so
$$q( A\cos\theta +1) = {\J \cdot \J \over km}$$
and therefore
\[ q = {\J \cdot \J \over km} {1 \over 1+ A \cos \theta } .\]
\vskip 2em
\noindent
{\textit{\textbf{Now, let me explain
what you have achieved!}}}
\vskip 2em
\noindent
The above equation looks almost like this equation in our previous
homework about the Kepler problem:
\[ r = {p \over 1 + e \cos (\theta - \theta_0)} . \]
And indeed, they are really just different ways of writing
the same equation, except that now we
have rotated our polar coordinate system so that $\theta_0 = 0$.
Another way of saying this is that in these coordinates,
$\theta$ is zero at the perihelion of the orbit.
So, you've just given a new proof
that the orbit in the Kepler problem
must be an ellipse, parabola or hyperbola! Moreover,
comparing the two equations above we see that
\[ e = A , \]
so {\it the magnitude of the Runge--Lenz vector is the
eccentricity of the orbit}. We also see that
{\it the Runge--Lenz vector points in the direction of the orbit's
perihelion}. Thus the conservation of the Runge--Lenz vector
is just a way of saying the eccentricity and perihelion don't
change with time! Finally, we see that
\[ p = {\J \cdot \J \over km} \]
which we already saw last time.
\vskip1em
\noindent
The story of the Runge--Lenz vector goes much
deeper than this, and I encourage you to look at my webpage about it,
and also the excellent Wikipedia article:
\begin{itemize}
\item
John Baez, The mysteries of the gravitational 2-body problem, \hfill \break
\href{http://math.ucr.edu/home/baez/gravitational.html}{http://math.ucr.edu/home/baez/gravitational.html}
\item
Wikipedia, Laplace--Runge--Lenz vector, \hfill \break
\href{http://en.wikipedia.org/wiki/Laplace-Runge-Lenz_vector}{http://en.wikipedia.org/wiki/Laplace-Runge-Lenz$\underline{\;}$vector}
\end{itemize}
\noindent
Here's the story in a nutshell. First,
the Runge--Lenz vector is conserved not only
in the classical, but also in the {\it quantum-mechanical}
theory of two particles attracted by an inverse square force law.
The main example is the {\it hydrogen atom}. The surprising
degeneracy of energy levels for the hydrogen atom, also important
for the periodic table of elements, is special to an inverse square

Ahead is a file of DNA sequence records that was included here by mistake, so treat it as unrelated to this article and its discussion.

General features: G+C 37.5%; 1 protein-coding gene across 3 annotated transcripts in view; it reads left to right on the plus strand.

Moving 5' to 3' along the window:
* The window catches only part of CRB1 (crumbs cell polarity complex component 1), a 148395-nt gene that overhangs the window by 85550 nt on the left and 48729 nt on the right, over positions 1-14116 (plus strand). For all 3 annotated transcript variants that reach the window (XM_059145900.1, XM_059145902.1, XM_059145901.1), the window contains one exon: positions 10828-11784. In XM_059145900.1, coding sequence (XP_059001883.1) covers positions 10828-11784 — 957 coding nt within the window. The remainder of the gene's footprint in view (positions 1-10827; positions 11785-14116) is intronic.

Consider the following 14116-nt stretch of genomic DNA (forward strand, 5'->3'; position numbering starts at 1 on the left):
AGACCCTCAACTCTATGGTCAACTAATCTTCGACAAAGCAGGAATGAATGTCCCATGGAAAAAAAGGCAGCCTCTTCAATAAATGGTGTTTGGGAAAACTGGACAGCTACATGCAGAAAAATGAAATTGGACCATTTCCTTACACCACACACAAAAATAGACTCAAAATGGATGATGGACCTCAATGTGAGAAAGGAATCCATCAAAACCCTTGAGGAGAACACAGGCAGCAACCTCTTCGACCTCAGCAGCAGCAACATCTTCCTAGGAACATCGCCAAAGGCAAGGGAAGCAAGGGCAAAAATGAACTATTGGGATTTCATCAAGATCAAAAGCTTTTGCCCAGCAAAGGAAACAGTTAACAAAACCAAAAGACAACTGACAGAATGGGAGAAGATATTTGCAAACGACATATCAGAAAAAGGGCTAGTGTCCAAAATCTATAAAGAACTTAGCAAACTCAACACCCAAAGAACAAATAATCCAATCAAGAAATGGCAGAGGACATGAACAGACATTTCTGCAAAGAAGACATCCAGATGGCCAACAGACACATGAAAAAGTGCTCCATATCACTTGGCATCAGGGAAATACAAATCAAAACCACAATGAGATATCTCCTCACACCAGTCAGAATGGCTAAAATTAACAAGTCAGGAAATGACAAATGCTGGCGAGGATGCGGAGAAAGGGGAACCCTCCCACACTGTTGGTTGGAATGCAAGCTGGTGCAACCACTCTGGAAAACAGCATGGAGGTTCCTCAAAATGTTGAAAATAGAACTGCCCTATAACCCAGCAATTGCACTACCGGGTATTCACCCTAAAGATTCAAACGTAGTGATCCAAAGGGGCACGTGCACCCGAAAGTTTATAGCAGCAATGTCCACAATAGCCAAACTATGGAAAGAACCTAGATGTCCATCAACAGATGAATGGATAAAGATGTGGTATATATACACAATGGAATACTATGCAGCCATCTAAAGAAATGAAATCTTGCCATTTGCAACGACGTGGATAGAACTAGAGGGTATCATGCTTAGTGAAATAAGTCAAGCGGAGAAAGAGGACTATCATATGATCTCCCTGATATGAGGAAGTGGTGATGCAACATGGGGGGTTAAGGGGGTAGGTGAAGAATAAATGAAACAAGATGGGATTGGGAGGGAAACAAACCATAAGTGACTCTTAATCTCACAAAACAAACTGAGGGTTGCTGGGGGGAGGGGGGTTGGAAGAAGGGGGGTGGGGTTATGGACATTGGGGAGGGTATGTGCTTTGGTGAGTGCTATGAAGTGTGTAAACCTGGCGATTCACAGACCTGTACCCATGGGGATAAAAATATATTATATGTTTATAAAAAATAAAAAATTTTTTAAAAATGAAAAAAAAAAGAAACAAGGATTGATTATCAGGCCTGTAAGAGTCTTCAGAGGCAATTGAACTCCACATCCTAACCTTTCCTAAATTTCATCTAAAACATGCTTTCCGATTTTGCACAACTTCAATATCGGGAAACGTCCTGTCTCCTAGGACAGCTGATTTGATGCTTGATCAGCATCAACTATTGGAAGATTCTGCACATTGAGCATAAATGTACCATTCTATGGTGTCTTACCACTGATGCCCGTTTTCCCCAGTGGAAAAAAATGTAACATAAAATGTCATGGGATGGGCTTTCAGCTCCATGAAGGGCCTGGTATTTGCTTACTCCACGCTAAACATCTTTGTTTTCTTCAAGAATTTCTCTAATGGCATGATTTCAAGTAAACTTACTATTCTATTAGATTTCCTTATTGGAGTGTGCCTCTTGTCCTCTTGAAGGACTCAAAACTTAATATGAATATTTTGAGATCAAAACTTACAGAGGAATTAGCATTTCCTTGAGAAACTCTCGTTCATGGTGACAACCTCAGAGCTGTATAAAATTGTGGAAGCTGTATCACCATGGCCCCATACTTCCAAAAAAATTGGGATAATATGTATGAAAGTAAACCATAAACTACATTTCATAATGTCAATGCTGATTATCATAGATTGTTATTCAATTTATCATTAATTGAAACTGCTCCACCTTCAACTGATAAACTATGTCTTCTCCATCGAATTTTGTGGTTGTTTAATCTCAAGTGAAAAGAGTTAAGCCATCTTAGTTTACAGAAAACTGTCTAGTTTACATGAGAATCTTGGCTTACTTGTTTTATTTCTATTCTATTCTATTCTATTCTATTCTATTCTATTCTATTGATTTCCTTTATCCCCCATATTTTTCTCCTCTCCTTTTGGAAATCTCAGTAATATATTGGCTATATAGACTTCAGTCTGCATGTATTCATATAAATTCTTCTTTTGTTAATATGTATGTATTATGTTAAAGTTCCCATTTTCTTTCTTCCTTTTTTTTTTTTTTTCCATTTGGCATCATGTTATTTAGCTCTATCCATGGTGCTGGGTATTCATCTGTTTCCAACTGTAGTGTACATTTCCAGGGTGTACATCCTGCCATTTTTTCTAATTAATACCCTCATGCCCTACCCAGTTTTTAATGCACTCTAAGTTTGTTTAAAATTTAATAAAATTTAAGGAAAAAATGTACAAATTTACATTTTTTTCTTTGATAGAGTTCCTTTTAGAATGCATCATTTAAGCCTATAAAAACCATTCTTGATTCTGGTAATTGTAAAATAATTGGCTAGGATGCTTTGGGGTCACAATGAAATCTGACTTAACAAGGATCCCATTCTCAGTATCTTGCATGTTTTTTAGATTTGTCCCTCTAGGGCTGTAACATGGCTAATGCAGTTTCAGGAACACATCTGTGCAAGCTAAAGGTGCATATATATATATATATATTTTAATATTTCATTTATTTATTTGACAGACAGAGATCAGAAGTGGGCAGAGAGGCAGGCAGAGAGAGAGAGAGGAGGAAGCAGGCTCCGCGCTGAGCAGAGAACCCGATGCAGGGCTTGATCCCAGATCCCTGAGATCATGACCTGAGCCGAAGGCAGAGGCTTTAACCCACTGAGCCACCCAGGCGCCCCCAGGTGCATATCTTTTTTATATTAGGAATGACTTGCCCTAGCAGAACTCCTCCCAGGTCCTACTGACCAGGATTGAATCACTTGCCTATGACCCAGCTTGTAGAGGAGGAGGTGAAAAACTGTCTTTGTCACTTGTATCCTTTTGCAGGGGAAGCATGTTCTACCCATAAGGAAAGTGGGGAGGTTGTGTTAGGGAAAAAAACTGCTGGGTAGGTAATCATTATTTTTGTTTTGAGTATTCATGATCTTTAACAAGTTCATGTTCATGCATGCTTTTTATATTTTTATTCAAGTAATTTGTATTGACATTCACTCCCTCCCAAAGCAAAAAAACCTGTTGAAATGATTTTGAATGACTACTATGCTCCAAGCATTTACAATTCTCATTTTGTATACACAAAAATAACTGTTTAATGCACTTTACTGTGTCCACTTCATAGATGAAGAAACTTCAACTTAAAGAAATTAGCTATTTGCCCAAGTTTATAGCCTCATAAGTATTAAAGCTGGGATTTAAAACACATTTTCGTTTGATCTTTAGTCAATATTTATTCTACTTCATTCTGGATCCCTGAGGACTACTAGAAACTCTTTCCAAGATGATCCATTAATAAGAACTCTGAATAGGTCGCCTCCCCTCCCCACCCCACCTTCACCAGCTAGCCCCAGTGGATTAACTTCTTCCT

force law and due to the conservation of the Runge--Lenz vector.
\vskip 1em
\noindent
Mathematically, conservation of angular momentum is due to rotation
symmetry: symmetry under the group $\SO(3)$. Any central force
has this symmetry. But the inverse square force law actually has
symmetry under a bigger group, $\SO(4)$ or $\SO(3,1)$.
$\SO(4)$ is the rotational group in 4 dimensions, while $\SO(3,1)$
is the Lorentz group. These are both 6-dimensional groups, so
they give 6 conserved quantities: the 3 components of $\J$ and
the three components of $\K$, which is a rescaled version of the
Runge--Lenz vector:
\[
\K = k \sqrt{\frac{m}{2|H|}} \A
\]
where $H$ is the Hamiltonian. This new vector $\K$ is conserved
because $\A$ and $H$ are.
\vskip 1em
\noindent
To see this in detail, one can calculate that
\[ \{ J_1, J_2 \} = J_3 \qquad \textrm{and cyclic permutations} \]
\[ \{ J_1, K_2 \} = K_3 \qquad \textrm{and cyclic permutations} \]
and, oddly,
\[ \{ K_1, K_2 \} = \pm K_3 \qquad \textrm{and cyclic permutations} \]
where the sign is always $+$ if the energy is negative, and
$-$ if the energy is positive. (Here by `and cyclic permutations',
I mean we can cyclically permute the indices $1,2,3$ and get other true
equations.)
\vskip 1em
\noindent
This means that if we restrict to
$$ X_- = \{ (q,p) \in \R^3 \times \R^3 \colon H(q,p) < 0 \} $$
we get the above equations with the plus sign, and these are precisely
the formulas for the Lie bracket in $\so(4)$. If we restrict to
$$ X_+ = \{ (q,p) \in \R^3 \times \R^3 \colon H(q,p) < 0 \} $$
we get the above equations with the minus sign, which are the formulas
for the Lie bracket in $\so(3,1)$.
\vskip 1em
\noindent
The spaces $X_-$ and $X_+$ are
Poisson manifolds in their own right. $X_-$ is the phase space for
particles in elliptical orbits, while $X_+$ is the phase space for
particles in hyperbolic orbits. With some work, one can show that
$\SO(4)$ acts on $X_-$ and $\SO(3,1)$ acts on $X_+$. Both actions
are Hamiltonian, and the corresponding observables are conserved
quantities: just $\J$ and $\K$.
\vskip 1em
\noindent
In short: {\it the problem of a particle
in an elliptical orbit in gravity has $\SO(4)$ symmetry!}
But {\it why?} What does gravity have to do with 4d rotations?
An explanation was given by the Russian physicist Fock in 1935.
\vskip 1em
\noindent
Fock showed that $X_-$ is isomorphic, as a Poisson manifold,
to $T^* S^3$ --- the phase space for a particle on the sphere
$S^3 \subseteq \R^4$. Even better, the whole problem of a particle in an
elliptical orbit in an inverse-square force law is {\it isomorphic
to the problem of a free particle on $S^3$!} The latter problem
has an {\it obvious} symmetry under $\SO(4)$.
\vskip 1em
\noindent
Of course, all this is puzzling in its own right. It goes to show
that even the most classic of classical mechanics problems still holds
mysteries! Here is a good book on the subject:
\begin{itemize}
\item
Victor Guillemin and Shlomo Sternberg,
{\sl Variations on a Theme by Kepler}, American Mathematical Society,
Providence, Rhode Island, 1990.
\end{itemize}
\end{document}